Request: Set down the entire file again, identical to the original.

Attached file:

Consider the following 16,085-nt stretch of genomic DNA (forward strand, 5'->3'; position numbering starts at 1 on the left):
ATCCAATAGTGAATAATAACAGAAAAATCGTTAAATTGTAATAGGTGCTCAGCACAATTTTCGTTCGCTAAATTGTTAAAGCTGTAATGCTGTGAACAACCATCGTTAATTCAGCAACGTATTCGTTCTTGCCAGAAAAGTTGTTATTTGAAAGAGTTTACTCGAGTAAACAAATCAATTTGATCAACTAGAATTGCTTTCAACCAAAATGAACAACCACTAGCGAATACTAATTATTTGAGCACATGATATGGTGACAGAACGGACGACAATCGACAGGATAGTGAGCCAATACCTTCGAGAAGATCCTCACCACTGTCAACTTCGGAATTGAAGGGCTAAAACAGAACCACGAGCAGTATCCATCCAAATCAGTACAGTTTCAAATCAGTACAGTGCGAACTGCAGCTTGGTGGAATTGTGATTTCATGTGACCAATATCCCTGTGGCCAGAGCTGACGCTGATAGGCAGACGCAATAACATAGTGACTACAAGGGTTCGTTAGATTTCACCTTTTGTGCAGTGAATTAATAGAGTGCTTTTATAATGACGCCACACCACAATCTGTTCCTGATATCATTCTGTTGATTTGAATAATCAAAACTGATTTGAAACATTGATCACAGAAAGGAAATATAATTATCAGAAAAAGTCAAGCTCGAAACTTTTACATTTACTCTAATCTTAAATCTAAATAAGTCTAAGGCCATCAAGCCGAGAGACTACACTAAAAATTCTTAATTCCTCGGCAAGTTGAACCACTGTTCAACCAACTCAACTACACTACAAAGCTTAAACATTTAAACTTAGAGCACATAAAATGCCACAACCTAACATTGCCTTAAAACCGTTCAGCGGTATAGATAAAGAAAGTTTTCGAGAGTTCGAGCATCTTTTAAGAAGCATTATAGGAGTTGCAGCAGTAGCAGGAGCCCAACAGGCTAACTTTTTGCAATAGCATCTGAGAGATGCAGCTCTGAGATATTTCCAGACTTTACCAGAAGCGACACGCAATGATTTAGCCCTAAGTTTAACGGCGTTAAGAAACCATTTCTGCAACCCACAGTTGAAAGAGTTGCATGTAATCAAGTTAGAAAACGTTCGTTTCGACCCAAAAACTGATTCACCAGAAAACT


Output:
Consider the following 16,085-nt stretch of genomic DNA (forward strand, 5'->3'; position numbering starts at 1 on the left):
ATCCAATAGTGAATAATAACAGAAAAATCGTTAAATTGTAATAGGTGCTCAGCACAATTTTCGTTCGCTAAATTGTTAAAGCTGTAATGCTGTGAACAACCATCGTTAATTCAGCAACGTATTCGTTCTTGCCAGAAAAGTTGTTATTTGAAAGAGTTTACTCGAGTAAACAAATCAATTTGATCAACTAGAATTGCTTTCAACCAAAATGAACAACCACTAGCGAATACTAATTATTTGAGCACATGATATGGTGACAGAACGGACGACAATCGACAGGATAGTGAGCCAATACCTTCGAGAAGATCCTCACCACTGTCAACTTCGGAATTGAAGGGCTAAAACAGAACCACGAGCAGTATCCATCCAAATCAGTACAGTTTCAAATCAGTACAGTGCGAACTGCAGCTTGGTGGAATTGTGATTTCATGTGACCAATATCCCTGTGGCCAGAGCTGACGCTGATAGGCAGACGCAATAACATAGTGACTACAAGGGTTCGTTAGATTTCACCTTTTGTGCAGTGAATTAATAGAGTGCTTTTATAATGACGCCACACCACAATCTGTTCCTGATATCATTCTGTTGATTTGAATAATCAAAACTGATTTGAAACATTGATCACAGAAAGGAAATATAATTATCAGAAAAAGTCAAGCTCGAAACTTTTACATTTACTCTAATCTTAAATCTAAATAAGTCTAAGGCCATCAAGCCGAGAGACTACACTAAAAATTCTTAATTCCTCGGCAAGTTGAACCACTGTTCAACCAACTCAACTACACTACAAAGCTTAAACATTTAAACTTAGAGCACATAAAATGCCACAACCTAACATTGCCTTAAAACCGTTCAGCGGTATAGATAAAGAAAGTTTTCGAGAGTTCGAGCATCTTTTAAGAAGCATTATAGGAGTTGCAGCAGTAGCAGGAGCCCAACAGGCTAACTTTTTGCAATAGCATCTGAGAGATGCAGCTCTGAGATATTTCCAGACTTTACCAGAAGCGACACGCAATGATTTAGCCCTAAGTTTAACGGCGTTAAGAAACCATTTCTGCAACCCACAGTTGAAAGAGTTGCATGTAATCAAGTTAGAAAACGTTCGTTTCGACCCAAAAACTGATTCACCAGAAAACT